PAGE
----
There cannot be too many more impressive or fearsome sights, when flexing military muscle, than that of a fully laden aircraft carrier, steaming at full tilt through the ocean waters. The Royal Navy has recognised this and in a bid to boost its fleet has commissioned the construction of two new aircraft carriers. HMS Queen Elizabeth
and her sister ship the HMS Prince of Wales are set to weigh 65,000t and measure 280m long, 70m wide and 56m high.
The two will be built in sections at dockyards around the country but assembled at the Babcock-owned Rosyth dockyard on the Firth of Forth. But the dockyard’s existing facilities are not quite big enough for the modern shaped, flat-bottomed, slab-sided super ships and contractor BAM Nuttall is carrying out alterations to Number 1 dock in a £35M deal to enable it to accommodate them.
Its sister company, piling and ground engineering specialist BAM Ritchies has been commissioned in a £2.5M deal to take on the ground anchor installation work on the concrete dock walls and install a forest of piles that will help provide the foundations for the huge new 120m-span 1,000t capacity Goliath gantry crane that is required alongside the dock.
"It’s a big crane," says BAM Ritchies senior geotechnical engineer Ron Reilly. "She will be lifting some pretty hefty sections when they are in the dock." Cranes of that sort of magnitude require some solid piling work below ground to resist the huge forces being exerted as it trundles along set tracks.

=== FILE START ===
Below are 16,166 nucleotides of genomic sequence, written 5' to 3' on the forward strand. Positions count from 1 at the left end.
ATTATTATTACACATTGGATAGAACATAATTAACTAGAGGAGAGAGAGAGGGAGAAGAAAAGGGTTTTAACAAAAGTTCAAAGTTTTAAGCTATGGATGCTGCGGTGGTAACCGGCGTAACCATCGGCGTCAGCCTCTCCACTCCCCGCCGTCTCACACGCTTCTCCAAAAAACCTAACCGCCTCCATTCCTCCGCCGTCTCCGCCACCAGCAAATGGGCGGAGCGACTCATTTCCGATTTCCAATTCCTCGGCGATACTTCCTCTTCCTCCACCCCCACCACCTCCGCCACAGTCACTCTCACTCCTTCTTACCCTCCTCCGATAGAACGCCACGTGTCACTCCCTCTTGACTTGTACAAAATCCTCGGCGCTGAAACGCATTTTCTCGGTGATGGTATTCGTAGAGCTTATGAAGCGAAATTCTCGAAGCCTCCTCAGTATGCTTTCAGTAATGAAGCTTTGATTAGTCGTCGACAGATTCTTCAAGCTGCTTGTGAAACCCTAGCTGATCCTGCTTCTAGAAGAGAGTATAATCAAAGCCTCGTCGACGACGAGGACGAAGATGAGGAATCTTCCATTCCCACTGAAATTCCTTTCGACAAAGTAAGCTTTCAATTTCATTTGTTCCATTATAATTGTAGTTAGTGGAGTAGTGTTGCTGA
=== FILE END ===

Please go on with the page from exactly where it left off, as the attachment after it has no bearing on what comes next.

Some 292 raking piles are being installed along with another three vertical piles. All of them are 600mm in diameter and are being bored using what BAM Ritchies claims is the largest reverse circulation Numa Super Jaws system in the UK with a 530mm T590RC coupled with a C210RC reverse circulation hammer. "Most of the piles are raked on a 1 in 4 incline, about 140 from vertical," says Reilly, "but there is an access culvert in one area which is why we will be installing the three vertical piles. It is purely a move to strength around that culvert," he adds.
The boring system is backed up by a Zeppelin piling rig alongside a bespoke BAM Ritchies rig mounted on a 25t tracked excavator and will be used to bore each of the reinforced concrete piles which are filled with a C32/40 concrete mix.
The BAM Ritchies team is installing permanent 610mm diameter steel casings, 10mm thick, advancing them through superficial soils in a series of nominal 2m long threaded sections down to underlying rock head.
The Numa 210 reverse circulation overburden drilling system features a 210mm down-the-hole hammer and a 632mm Super Jaw button bit at the business end. It is this section that will smash its way through the ground. "The Super Jaw system has a set of wings which open up to 632mm diameter as soon as weight is applied to the drill. These basically under ream the casing and, once we get to the depth required, close when we drop the pressure on the system. This allows us to draw the head back up through the casings," Reilly explains.
Each section of casing is threaded together enabling the system to be advanced by a top drive unit. The system allows the rod to be connected to the head while continually holding onto the casing. Once the rod has been connected the casing can be offered up and threaded into the drive head.